High risk for suicide with distress (3.4%, 60/2,258) was the other high-risk suicidality subgroup, with the highest probability of depression, anxiety, and suicidal ideation, and a moderate probability of planned and attempted suicide. This subgroup is quite similar to the fourth latent class in the study by Jiang et al. [30] In their study, female gender, forced sexual intercourse, and smoking were the main features of that latent class. However, the gender effect was not significant within high risk for suicide with distress in the current study. In post-hoc analyses, adolescents in this class reported significantly higher scores on impulsivity, self-harming behaviours, deviant behaviour problems, and childhood maltreatment, and lower scores on self-esteem, relative to those in other classes. These results are consistent with the previous findings that childhood physical and sexual abuse [49], substance use including smoking and alcohol [22,29], impulsivity [16,17,50], self-harming behaviours [24,25], and low self-esteem [18] are significantly associated with suicidal thoughts and attempts. These findings indicate that a high risk for suicide with distress, which is characterized by both emotional distress and suicidality, should be treated with the highest priority in suicide prevention and interventions. This subgroup might benefit from risk management, such as the distress safety plan interventions suggested by Bagge et al. [51,52] A distress safety plan targets those at risk of suicidal thoughts and those who planned and attempted suicide, along with individuals suffering from emotional distress. Additionally, dialectical behavior therapy, aimed at reducing impulsivity and self-harming behaviors, might be a helpful therapeutic intervention for this subgroup see for a review [53].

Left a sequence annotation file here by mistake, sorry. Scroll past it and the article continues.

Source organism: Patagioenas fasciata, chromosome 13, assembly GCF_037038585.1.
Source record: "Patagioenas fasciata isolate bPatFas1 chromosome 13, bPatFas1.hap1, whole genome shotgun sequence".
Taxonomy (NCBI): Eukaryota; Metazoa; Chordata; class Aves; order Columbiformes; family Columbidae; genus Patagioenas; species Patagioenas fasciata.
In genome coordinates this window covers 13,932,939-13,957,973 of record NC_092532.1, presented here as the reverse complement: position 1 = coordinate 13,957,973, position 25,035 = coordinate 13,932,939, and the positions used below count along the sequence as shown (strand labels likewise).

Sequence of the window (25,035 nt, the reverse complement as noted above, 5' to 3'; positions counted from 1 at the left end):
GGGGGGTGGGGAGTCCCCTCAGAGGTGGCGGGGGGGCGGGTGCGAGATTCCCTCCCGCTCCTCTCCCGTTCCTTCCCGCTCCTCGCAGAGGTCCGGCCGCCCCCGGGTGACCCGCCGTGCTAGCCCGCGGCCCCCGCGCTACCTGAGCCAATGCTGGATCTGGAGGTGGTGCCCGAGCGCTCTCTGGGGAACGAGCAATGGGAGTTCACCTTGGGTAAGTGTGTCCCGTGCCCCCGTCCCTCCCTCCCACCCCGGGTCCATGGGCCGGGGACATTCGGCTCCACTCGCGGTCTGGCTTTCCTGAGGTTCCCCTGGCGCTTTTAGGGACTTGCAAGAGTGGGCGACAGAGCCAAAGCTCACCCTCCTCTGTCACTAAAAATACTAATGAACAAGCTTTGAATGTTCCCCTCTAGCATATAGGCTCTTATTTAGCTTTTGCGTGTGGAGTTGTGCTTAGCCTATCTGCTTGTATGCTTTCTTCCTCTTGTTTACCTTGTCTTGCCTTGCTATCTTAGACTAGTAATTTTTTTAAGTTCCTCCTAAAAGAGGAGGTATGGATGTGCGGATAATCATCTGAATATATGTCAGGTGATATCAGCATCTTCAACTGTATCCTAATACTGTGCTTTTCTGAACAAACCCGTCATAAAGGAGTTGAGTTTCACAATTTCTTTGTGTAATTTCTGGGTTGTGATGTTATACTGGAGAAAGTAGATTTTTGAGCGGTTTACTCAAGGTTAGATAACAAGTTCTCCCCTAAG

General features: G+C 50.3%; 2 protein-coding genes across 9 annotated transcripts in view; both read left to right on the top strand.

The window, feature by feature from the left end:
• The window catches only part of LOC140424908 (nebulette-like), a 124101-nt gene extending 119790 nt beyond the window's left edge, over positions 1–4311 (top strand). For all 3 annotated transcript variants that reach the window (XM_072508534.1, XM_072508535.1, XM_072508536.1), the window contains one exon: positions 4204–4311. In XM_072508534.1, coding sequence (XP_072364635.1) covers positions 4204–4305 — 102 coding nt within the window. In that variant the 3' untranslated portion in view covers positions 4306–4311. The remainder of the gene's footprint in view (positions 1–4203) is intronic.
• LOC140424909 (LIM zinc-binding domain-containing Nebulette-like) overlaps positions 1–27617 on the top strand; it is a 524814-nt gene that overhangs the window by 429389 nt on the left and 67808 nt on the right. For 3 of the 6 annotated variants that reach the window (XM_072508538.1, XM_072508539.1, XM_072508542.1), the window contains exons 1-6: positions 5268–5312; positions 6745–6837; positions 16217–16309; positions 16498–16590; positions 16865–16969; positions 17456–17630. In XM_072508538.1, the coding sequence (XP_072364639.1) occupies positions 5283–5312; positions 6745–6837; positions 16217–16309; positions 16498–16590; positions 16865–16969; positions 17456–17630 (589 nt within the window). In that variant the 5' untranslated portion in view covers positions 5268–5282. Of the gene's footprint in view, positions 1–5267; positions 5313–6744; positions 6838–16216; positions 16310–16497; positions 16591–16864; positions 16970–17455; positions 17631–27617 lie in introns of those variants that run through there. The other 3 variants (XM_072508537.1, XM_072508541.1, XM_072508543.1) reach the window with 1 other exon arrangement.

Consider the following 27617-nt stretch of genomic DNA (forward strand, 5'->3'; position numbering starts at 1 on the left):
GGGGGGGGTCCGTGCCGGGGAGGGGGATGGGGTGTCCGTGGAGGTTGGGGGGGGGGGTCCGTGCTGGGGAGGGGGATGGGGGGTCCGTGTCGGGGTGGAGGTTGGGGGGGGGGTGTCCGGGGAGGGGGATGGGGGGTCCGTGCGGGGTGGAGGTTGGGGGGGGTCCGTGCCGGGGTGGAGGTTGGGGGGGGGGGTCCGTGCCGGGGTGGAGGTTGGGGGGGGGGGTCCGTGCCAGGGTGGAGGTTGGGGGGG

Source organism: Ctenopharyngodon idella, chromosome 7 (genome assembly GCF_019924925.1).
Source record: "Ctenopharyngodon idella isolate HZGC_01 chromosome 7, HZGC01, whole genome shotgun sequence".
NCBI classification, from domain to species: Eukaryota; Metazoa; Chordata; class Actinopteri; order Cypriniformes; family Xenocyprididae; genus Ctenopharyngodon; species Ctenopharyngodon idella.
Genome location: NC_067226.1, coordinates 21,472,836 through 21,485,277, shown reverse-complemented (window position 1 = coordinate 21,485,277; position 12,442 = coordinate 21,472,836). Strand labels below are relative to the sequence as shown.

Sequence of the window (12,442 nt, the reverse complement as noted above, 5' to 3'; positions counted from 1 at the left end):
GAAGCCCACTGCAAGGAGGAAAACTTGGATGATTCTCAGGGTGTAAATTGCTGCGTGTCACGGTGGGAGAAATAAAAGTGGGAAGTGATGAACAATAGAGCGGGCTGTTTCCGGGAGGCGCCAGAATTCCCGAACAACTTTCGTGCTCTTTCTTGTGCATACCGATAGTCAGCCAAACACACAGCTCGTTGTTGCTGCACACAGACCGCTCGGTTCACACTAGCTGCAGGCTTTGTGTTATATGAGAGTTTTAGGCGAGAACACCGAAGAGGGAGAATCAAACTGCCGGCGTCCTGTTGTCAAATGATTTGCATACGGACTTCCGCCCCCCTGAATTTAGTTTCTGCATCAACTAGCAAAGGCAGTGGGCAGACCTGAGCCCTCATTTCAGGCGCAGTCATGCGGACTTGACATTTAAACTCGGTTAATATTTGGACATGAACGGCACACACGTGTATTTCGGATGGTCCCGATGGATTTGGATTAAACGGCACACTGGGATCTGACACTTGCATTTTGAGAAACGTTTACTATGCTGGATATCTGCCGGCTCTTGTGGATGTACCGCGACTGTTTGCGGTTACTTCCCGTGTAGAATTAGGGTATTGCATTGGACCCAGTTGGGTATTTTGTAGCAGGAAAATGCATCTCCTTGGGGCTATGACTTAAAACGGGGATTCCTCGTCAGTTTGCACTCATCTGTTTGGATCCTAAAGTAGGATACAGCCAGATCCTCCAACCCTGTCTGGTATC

Several limitations to this study require consideration. Firstly, as the nature of the data was cross-sectional, casual relationships between suicidal indicators could not be inferred. Longitudinal or experimental designs in future studies are warranted to overcome this limitation of the current study. Secondly, self-report measures raise concerns regarding reliability. There is a possibility that adolescents in the present study may over- or under-report their suffering. Interview methods should be used in future research. Thirdly, because the participants in the present study were adolescents in Korea, the sample may not reflect the full aspects of the general population, and thus researchers should interpret the results with caution and not overgeneralize the findings, especially when the small latent classes are of interest. For instance, a researcher may want to investigate the small latent classes whether high risk for suicide without distress, is also identified as one of the latent classes in Western countries.